It is linked to an unique SKU/EAN/ISBN code and used as a reference to manage catalogue attributes, prices and inventory of a product.
Average Selling Price (ASP)
The average selling price (ASP) refers to the price a good or commodity is typically being sold for across distribution channels or markets. The ASP differs from the recommended retail price (RRP), as it reflects the actual price a product has been sold for.
Basket building refers to the strategy of encouraging customers to build their virtual shopping cart. The more items a customer checks out with, the lower are typically the relative shipping and handling costs to fulfil the order.
Below the fold
Below the fold describes the content of an (ecommerce) website a user can only see when scrolling down the page. It usually contains more detailed information about a product or service, compared to the immediately visible above the fold area.
The Bounce Rate is the percentage of visitors that leave an online shop after only viewing one page or product without making a purchase.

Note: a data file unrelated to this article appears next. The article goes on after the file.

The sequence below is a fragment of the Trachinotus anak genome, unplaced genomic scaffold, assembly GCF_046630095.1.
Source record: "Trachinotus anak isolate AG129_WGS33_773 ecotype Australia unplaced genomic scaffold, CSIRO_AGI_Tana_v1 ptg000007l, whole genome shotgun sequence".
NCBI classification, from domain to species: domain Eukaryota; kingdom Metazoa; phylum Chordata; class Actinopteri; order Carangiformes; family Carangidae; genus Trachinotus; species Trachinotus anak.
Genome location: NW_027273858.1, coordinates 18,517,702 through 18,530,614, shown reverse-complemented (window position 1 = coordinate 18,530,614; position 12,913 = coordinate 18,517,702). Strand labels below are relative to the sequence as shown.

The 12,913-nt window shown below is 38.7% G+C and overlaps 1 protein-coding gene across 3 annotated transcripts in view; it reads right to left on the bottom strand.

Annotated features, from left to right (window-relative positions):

Brick and Mortar
Brick and Mortar refers to the physical stores of retailers, typically found on street-sides in cities and areas with a high density in population.
Examples of brick and mortar retailers are Tesco, Walmart, or Sainsbury’s.
Business to Business (B2B)
The term Business to Business ecommerce refers to the sale of goods between two businesses via an online shop or marketplace.
Business to Consumer (B2C)
The term Business to Consumer ecommerce refers to the sale of a product between a business and a consumer for personal use. The financial transaction takes place over the Internet.
Bundling is the process of pairing two or more products together and selling them to consumers as a combined package.
An example of a product bundle would be to sell a cutting board together with a set of kitchen knives.
The term Buy Box refers to the area on the Amazon product detail page where customers can choose to add products to their shopping cart.
The buy box area allows customers to make a wide range of choices: Purchasing products with a 1-click-option, selecting the seller to buy the product from, subscribing to buy replenishable products on a recurring basis, etc.